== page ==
Project Description & Analysis

Project Description from DVRPC 2011 TIP

Project# 84642/60540 - Cost: $27,590 million
The Jenkintown Station is served by SEPTA’s Suburban Bus Route 77 and SEPTA’s R1, R2, R3, and R5 Regional Rail Lines. The feasibility study performed by the Hiller Group, in conjunction with Cheltenham Township, Borough of Jenkintown, Montgomery County Planning Commission, Delaware Valley Regional Planning Commission and SEPTA, included the design and construction of a multi-level 700 space parking garage at Jenkintown Station. The existing 543 parking lot is currently at capacity, and cannot be expanded further due to physical constraints of the site. Most parking spaces are filled by early morning by the commuter transit passengers, leaving little or no parking spaces for other passengers. The additional parking between bus and rail will encourage greater usage of public transportation. Jenkintown Station is spanned by the Greenwood Avenue Bridge, which is scheduled for replacement by PennDOT. SEPTA’s proposed construction of a parking garage and platform reconstruction work will be done in conjunction with the replacement of the Greenwood Avenue Bridge by PennDOT. SEPTA has obligated SAFETEA-LU earmarks to advance the design phase of the parking garage. In addition to the parking garage, SEPTA will be installing a new high level platform at Jenkintown Station, beginning at the station canopies, moving southbound to where the new parking garage will be located.

Existing SEPTA garages at Frankford and Norristown have failed to remove commuters' cars from local streets. The daily cost to use a SEPTA garage is $3.15, which is a significant deterrent to use for most commuters. Cost, as a factor of demand, was omitted from SEPTA's Jenkintwon-Wyncote Parking Preferencs survey of 2009, which is now an outdated and irrelevant study.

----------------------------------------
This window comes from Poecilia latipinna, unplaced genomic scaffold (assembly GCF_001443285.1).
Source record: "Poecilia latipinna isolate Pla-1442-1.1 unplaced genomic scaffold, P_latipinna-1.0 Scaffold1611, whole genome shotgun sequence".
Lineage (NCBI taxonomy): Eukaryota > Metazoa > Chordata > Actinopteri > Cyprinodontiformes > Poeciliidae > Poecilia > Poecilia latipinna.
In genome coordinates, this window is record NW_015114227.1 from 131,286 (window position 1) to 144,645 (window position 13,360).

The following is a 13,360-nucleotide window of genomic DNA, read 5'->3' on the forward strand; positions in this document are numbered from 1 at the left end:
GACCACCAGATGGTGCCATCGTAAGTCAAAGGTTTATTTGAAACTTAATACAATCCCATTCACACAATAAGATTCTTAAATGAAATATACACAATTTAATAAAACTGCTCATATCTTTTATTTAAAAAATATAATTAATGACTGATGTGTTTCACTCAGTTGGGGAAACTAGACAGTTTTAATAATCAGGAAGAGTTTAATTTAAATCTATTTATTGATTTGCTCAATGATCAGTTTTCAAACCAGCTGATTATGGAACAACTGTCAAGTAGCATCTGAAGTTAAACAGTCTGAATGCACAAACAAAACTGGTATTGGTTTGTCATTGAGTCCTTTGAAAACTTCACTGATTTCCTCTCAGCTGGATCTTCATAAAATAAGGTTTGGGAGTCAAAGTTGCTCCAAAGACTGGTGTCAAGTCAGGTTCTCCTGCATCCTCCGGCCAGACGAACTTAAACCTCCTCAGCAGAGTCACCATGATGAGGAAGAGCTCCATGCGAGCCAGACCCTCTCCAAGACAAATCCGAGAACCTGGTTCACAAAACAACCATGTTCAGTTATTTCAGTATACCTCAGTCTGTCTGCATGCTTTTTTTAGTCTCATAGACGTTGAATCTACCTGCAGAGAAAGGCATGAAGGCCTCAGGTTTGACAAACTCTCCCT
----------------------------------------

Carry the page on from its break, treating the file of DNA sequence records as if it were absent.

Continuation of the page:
These garages have also failed to add new riders to SEPTA. In the case of Jenkintown, the garage will be built onsite of an existing parking lot, and will only add 250 fresh parking spaces.


In March of 2010, Cheltenham Township, Montgomery County, retained the services of Dr. Rachel Weinberger, from the University of Pennsylvania, to conduct an indepedent analysis and review of SEPTA's study and methodology of the Jenkintown garage project. Dr. Weinberger's analysis was stunning.

Dr. Weinberger's analysis revealed many miscalculations and inconsistencis with modern regional planning. Among them were the assumptions that walkers and bikers needed a place to park, the price of parking has no impact on parking demand at Jenkintown, fuel prices will increase the demand for parking at Jenkintown, and HNTB's (SEPTA's hired consultant) calculations for latent demand.

The outcome of Dr. Weinberger's analysis was that SEPTA and the Jenkintown and Wyncote communities would derive greater benefit from reducing the current parking supply instead of increasing it.
Read Dr. Weinberger's analysis